As Noel Coward said, only “mad dogs and Englishmen go out in the midday sun.” I’m neither, which is why I was safely ensconced on our deep, shady guesthouse balcony – bare feet propped up, cool Beer Lao in hand.
My perch was a welcome respite from the heat of Luang Prabang’s toasty afternoon, and the perfect place for watching the ebb and flow on the street below.
A clanking delivery truck rolled up across the street, and as sometimes happens when I’m on the verge of a nap, the blog-post lightbulb came on. The thermometer was inching north of 9 oh! Farenhot, and what I saw was a tiny blue glacier on wheels: bundles and bundles of bottled water – a traveler’s constant companion.
Bottled water is a daily part of life in Laos, and many other parts of the world, particularly some of the places we travel. Face it; drinking bottled water all the time is a drag, and a perfectly chilled Perrier in a fancy restaurant isn’t the issue. It’s the constant thought that even a small sip of unsafe water could make you sick … sort of a liquid Sword of Damocles.
I spied these Buddhist monks, who must be pegging the good karma-meter, and even they were carrying bottled water.
When Terri and I are on a long trip we have a buddy-reminder system in place so we don’t forget and swish tap water when brushing our teeth – or God forbid – have a bacterial, booby-trapped ice cube. And then there’s the constant struggle to buy and cart home all the big bottles of water. It’s amazing how much water you can go through in a day, particularly in hot climates.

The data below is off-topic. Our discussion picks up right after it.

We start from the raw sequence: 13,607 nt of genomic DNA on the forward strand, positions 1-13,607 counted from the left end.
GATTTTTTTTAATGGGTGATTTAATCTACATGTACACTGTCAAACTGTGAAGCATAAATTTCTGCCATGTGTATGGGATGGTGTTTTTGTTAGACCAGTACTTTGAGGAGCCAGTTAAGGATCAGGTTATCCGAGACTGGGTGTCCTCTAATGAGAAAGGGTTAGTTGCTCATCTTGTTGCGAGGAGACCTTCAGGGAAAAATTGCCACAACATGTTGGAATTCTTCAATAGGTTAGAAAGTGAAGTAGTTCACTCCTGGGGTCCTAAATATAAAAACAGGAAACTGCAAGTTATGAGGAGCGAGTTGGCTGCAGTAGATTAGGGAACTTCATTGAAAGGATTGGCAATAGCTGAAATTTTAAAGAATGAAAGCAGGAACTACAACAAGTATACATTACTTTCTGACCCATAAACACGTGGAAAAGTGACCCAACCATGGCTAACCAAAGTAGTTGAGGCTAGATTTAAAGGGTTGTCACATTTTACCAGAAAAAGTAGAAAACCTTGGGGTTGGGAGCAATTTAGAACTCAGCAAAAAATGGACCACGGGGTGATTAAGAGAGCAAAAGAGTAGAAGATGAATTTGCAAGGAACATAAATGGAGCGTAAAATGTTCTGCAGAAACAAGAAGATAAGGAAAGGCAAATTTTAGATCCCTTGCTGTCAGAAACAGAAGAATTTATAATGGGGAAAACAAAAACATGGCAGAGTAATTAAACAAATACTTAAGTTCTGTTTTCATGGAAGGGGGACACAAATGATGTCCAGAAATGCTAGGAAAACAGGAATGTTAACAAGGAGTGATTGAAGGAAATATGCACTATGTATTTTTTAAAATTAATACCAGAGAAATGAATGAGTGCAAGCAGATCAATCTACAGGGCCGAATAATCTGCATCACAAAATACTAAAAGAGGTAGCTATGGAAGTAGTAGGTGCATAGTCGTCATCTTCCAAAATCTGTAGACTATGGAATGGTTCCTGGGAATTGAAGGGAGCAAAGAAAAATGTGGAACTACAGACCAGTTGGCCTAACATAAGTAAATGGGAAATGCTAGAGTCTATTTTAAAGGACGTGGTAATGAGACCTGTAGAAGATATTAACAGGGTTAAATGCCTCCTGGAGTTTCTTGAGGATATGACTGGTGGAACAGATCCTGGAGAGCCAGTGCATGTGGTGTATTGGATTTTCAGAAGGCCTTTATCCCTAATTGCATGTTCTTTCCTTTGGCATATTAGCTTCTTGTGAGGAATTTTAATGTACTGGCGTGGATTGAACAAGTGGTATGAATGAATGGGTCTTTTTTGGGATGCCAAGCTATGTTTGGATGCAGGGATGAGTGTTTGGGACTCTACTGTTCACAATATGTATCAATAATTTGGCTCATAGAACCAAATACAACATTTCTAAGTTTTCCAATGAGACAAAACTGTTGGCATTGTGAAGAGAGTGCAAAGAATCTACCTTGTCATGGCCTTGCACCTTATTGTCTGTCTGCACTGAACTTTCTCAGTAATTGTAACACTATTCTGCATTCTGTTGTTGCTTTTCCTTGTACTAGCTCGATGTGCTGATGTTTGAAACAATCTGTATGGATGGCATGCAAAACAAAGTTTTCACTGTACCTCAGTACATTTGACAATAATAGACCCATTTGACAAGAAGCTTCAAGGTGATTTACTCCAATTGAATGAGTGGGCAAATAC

One of the first things that we say after returning from a long trip is how delightful it is to drink from the tap. This post isn’t a rant so much as a reminder that much of the globe doesn’t have this luxury, and we never take safe drinking water for granted.
The human body is roughly 70% water, and survival experts say that without water, most people won’t make it past 3 days. So if you’re on the road reading this post, don’t forget to pick up your bottled water. And if you’re at home, go into the kitchen and toast the water company with a cool, safe glass of tap water.
James & Terri
P.S. This is the last post in our series on Luang Prabang. It was fun for us because it enabled us to cover a few topics that we weren’t able to get to while we were there. We hope that you enjoyed the series.
1. Gary Brownell via Wikimedia Commons
4. Ivy Main via Wikimedia Commons
6. Sascha Kohlmann via Wikimedia Commons
8. ZamiK via Wikimedia Commons